- During Gohan and Cell's Beam Struggle in the anime, Piccolo, Krillin, Tien, and Yamcha unsuccessfully try to distract Cell before Vegeta succeeds in doing so, whereas in the manga, they all simply observe the struggle and Vegeta is the only one to attack Cell from behind.
- Though the flashback of Future Trunks and Future Gohan fighting Androids 17 and 18 is present in both the anime and the manga, there are notable discrepancies between the flashback and the scene depicted in the TV special Dragon Ball Z: The History of Trunks. In the special, Gohan had not lost his arm yet at beginning of the story, Trunks had not yet achieved his Super Saiyan form too, and there was rain in the scene in question.
- When Vegito fights Super Buu (with Gohan absorbed) in the manga, Vegito immediately transforms into his Super Saiyan form. In the anime, Vegito fought in his base form for a while before becoming a Super Saiyan.
- When Goku begins his battle against Kid Buu in the manga, he transforms immediately into his Super Saiyan 3 form. In the anime, however, Goku starts the battle as a Super Saiyan 2, and manages to hold his own against Kid Buu for a while before ascending to Super Saiyan 3.
- In the manga, many characters have a different number of fingers on their hands; such as Piccolo (3 fingers and a thumb), Dodoria (3 thumb-like fingers), and Imperfect form Cell (two long fingers and a long thumb). In the anime, everybody has human-like hands with 4 fingers and a thumb.
Reception and impact
The impact of Dragon Ball Z is enormous. For more than 20 years, the series has stood the test of time and has reached out to many children and adults alike across the globe. This is mainly due to the series' very clear representations of good overpowering evil, love overpowering hate, the importance of family and friends, and an unyielding passion toward achieving goals. The series also featured heavy sci-fi overtones, and a greater emphasis on fighting - making it extremely popular among adolescent boys who had grown up alongside the original series.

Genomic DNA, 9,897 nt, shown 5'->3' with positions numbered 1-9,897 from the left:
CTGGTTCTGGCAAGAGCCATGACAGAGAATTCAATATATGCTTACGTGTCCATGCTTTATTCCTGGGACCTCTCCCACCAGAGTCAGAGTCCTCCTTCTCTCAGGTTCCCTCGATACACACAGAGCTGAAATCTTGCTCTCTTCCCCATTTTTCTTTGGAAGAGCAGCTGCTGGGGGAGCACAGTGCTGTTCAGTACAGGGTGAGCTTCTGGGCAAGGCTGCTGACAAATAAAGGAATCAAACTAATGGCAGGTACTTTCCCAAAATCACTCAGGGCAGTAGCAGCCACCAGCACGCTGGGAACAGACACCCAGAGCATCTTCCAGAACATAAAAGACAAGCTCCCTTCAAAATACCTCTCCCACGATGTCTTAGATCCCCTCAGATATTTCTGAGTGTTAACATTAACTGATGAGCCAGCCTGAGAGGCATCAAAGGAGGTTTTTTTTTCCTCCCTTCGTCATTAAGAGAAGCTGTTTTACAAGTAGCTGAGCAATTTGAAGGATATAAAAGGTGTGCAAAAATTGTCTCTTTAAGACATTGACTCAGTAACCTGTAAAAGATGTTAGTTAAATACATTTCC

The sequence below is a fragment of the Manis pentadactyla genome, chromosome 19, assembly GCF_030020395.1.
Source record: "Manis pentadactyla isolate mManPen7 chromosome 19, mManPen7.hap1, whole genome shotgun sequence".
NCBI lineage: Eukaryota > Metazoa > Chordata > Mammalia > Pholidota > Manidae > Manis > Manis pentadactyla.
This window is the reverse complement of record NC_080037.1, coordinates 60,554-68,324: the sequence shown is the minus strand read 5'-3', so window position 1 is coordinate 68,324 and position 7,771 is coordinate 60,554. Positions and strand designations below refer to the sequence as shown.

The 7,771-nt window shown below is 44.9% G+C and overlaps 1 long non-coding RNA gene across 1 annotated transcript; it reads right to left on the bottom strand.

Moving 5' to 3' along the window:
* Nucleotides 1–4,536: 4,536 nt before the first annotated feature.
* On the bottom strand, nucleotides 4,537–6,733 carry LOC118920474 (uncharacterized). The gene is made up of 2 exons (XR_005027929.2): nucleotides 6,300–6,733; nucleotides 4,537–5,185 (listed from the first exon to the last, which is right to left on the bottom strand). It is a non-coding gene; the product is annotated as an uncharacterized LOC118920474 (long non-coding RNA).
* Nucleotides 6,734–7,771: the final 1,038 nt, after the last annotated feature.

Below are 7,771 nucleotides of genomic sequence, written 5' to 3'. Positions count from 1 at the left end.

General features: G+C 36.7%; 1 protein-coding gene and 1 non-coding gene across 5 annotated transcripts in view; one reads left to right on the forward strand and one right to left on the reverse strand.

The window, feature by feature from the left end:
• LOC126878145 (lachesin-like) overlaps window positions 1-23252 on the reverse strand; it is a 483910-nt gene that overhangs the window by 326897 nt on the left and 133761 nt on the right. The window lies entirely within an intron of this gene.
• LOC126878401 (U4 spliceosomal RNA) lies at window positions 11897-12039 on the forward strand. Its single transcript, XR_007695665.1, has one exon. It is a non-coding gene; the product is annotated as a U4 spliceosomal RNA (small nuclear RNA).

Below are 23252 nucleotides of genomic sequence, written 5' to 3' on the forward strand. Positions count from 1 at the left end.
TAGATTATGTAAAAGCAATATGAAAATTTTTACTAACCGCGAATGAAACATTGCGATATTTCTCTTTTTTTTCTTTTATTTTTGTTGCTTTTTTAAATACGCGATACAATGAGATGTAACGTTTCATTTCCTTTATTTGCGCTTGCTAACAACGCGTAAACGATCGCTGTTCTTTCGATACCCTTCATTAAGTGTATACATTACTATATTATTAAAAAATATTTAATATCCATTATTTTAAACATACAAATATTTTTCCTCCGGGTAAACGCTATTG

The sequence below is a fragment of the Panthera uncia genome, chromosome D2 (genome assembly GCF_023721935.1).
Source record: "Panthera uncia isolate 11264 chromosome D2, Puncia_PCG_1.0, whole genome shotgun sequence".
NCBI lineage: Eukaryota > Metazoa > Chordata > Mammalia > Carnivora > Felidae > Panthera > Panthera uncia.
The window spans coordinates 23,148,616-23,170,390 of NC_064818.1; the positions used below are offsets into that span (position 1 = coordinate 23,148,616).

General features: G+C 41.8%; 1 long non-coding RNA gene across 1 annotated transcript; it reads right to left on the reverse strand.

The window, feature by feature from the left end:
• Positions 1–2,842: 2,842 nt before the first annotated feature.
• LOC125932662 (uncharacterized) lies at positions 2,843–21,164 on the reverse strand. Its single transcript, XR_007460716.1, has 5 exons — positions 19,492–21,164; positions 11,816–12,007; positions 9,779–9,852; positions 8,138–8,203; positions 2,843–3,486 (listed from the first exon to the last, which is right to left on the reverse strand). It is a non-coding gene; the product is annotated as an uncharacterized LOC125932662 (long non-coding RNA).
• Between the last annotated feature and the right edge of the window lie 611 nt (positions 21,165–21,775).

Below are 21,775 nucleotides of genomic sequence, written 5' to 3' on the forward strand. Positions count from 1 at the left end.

Dragon Ball Z has also played a large part in contributing to the popularity of anime in western culture. Though the first two seasons of the series were played on various networks in the U.S. in 1996, it would not take off for two more years until August 31, 1998, when Cartoon Network featured the show in its action-oriented Toonami lineup. Toonami heralded the show as "The Greatest Action Cartoon Ever Made," and it greatly boosted the popularity of Toonami, but unknowingly did so much more. Dragon Ball Z's newfound popularity helped to bring about a greater interest in Japanese cartoons in the eyes of western youth, which in turn fueled the western anime industry to new heights. Because of its success on Toonami, Dragon Ball Z was the first anime that made its way to the Wall Street Journal, who declared it "A Huge Cartoon Hit."